Concern over flu pandemic justified
Dr Margaret Chan
Director-General of the World Health Organization
Mister President, honourable ministers, excellencies, distinguished delegates, Dr Mahler, ladies and gentlemen,
Over the past three decades, the world has, on average, been growing richer. People have, on average, been enjoying longer and healthier lives.
But these encouraging trends hide a brutal reality. Today, differences in income levels, in opportunities, and in health status, within and between countries, are greater than at any time in recent history.
Our world is dangerously out of balance, and most especially so in matters of health. The current economic downturn will diminish wealth and health, but the impact will be greatest in the developing world.
Human society has always been characterized by inequities. History has long had its robber-barons and its Robin Hoods. The difference today is that these inequities, especially in access to health care, have become so deadly.
The world can be grateful that leaders from 189 countries endorsed the Millennium Declaration and its Goals as a shared responsibility. These Goals are a profoundly important way to introduce greater fairness in this world.
Populations all around the world can be grateful that health officials are recommitting themselves to primary health care. This is the surest route to greater equity in access to health care.
Public health can be grateful for backing from the Commission on Social Determinants of Health. I agree entirely with the findings. The great gaps in health outcomes are not random. Much of the blame for the essentially unfair way our world works rests at the policy level.
Time and time again, health is a peripheral issue when the policies that shape this world are set. When health policies clash with prospects for economic gain, economic interests trump health concerns time and time again. Time and time again, health bears the brunt of short-sighted, narrowly focused policies made in other sectors.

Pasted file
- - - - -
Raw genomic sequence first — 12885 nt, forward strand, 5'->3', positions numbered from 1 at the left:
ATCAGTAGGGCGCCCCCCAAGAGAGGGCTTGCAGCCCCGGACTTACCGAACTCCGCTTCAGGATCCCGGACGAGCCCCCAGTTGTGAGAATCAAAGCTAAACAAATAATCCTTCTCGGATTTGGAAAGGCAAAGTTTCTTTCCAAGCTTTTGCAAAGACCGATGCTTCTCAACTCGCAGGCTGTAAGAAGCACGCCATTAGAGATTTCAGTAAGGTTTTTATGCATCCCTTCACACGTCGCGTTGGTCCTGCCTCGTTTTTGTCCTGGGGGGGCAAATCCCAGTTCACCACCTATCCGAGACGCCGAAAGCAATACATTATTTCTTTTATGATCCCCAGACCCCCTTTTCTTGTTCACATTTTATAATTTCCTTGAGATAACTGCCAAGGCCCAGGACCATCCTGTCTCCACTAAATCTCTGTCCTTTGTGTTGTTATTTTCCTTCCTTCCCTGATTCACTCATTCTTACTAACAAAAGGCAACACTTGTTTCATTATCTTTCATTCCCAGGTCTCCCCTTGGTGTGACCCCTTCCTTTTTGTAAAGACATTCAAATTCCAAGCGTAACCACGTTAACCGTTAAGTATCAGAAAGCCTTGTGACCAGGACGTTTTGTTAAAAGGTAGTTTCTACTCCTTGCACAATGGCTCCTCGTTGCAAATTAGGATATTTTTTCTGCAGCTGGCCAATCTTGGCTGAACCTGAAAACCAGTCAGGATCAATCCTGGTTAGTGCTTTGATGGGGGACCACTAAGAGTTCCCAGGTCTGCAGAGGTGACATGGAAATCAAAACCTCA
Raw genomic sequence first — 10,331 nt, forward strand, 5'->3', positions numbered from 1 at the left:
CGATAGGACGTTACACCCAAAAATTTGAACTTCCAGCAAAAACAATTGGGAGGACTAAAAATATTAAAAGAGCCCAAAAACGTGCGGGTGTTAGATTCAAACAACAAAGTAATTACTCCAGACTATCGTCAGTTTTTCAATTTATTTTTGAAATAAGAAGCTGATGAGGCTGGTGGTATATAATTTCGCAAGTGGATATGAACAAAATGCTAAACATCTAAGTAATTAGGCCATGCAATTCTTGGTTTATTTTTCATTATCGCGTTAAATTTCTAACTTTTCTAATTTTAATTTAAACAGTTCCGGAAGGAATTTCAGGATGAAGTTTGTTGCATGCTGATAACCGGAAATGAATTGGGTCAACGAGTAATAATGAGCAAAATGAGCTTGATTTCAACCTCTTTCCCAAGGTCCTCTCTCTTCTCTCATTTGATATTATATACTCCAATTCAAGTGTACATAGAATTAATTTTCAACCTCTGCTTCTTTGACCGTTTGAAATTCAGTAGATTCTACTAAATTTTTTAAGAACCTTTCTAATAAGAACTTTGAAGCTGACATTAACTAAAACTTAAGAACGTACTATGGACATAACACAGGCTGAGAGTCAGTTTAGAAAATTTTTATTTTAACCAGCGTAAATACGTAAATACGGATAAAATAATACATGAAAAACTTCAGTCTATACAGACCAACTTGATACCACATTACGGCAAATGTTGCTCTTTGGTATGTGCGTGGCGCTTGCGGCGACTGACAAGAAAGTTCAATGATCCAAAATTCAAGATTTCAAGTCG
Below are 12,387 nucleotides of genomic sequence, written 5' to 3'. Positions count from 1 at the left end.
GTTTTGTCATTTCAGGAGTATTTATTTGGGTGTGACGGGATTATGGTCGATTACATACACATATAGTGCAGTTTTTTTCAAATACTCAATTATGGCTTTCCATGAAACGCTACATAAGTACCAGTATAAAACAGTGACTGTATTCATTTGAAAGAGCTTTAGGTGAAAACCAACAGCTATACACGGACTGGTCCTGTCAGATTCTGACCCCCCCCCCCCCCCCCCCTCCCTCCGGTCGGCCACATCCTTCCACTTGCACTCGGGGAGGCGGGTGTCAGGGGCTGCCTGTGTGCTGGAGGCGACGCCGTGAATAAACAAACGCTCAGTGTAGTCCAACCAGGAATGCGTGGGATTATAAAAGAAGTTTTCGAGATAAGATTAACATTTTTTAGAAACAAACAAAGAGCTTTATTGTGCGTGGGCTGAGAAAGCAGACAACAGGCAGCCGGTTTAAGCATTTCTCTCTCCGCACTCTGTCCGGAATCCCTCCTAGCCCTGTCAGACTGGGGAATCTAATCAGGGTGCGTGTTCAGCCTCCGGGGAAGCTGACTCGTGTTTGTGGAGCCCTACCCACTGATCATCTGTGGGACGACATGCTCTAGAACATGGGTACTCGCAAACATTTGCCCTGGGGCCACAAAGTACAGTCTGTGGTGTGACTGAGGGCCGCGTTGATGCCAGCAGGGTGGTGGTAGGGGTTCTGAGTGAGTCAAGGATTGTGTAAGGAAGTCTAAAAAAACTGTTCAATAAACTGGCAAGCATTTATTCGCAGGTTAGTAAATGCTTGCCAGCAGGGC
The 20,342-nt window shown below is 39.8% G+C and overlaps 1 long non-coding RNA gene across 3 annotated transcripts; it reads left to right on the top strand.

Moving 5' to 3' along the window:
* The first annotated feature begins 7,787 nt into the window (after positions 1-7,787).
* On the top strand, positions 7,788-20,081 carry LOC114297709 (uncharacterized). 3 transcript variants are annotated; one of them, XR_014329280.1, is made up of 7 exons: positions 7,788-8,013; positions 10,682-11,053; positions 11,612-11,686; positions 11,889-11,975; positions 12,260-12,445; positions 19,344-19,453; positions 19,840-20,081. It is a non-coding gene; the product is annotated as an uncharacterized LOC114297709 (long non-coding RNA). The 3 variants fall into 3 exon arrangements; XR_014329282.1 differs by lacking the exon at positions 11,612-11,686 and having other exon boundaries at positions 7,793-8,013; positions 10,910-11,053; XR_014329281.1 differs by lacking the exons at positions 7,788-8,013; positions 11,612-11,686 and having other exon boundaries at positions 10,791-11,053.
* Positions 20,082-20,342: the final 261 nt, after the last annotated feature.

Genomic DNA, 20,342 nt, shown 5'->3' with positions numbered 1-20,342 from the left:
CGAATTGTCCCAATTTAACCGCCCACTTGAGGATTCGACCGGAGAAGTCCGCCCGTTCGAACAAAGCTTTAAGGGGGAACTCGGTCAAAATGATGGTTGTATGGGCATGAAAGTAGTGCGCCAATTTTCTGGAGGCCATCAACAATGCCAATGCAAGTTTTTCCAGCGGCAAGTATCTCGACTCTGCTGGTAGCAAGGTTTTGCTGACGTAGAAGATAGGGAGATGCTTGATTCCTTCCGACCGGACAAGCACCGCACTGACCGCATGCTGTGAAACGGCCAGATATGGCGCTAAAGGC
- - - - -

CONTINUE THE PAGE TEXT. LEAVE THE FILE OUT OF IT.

Equity in health matters. It matters in life-and-death ways. The HIV/AIDS epidemic taught us this, in a most visible and measurable way.
We see just how much equity matters when crises arise.
Ladies and gentlemen,
The world is facing multiple crises, on multiple fronts.
Last year, our imperfect world delivered, in short order, a fuel crisis, a food crisis, and a financial crisis. It also delivered compelling evidence that the impact of climate change has been seriously underestimated.
These crises come at a time of radically increased interdependence among nations, their financial markets, economies, and trade systems. All of these crises are global, and all will hit developing countries and vulnerable populations the hardest. All threaten to leave this world even more dangerously out of balance.
All will show the consequences of decades of failure to invest in health systems, decades of failure to consider the importance of equity, and decades of blind faith that mere economic growth is the be-all, end-all, cure-for-all.
It is not.
The consequences of flawed policies show no mercy and make no exceptions on the basis of fair play. As we have seen, the financial crisis has been highly contagious, moving rapidly from one country to another, and from one sector of the economy to many others.
Even countries that managed their economies well, did not purchase toxic assets, and did not take excessive financial risks are suffering the consequences. Likewise, the countries that contributed least to greenhouse gas emissions will be the first and hardest hit by climate change.
And now we have another great global contagion on our doorstep: the prospect of the first influenza pandemic of this century.
Ladies and gentlemen,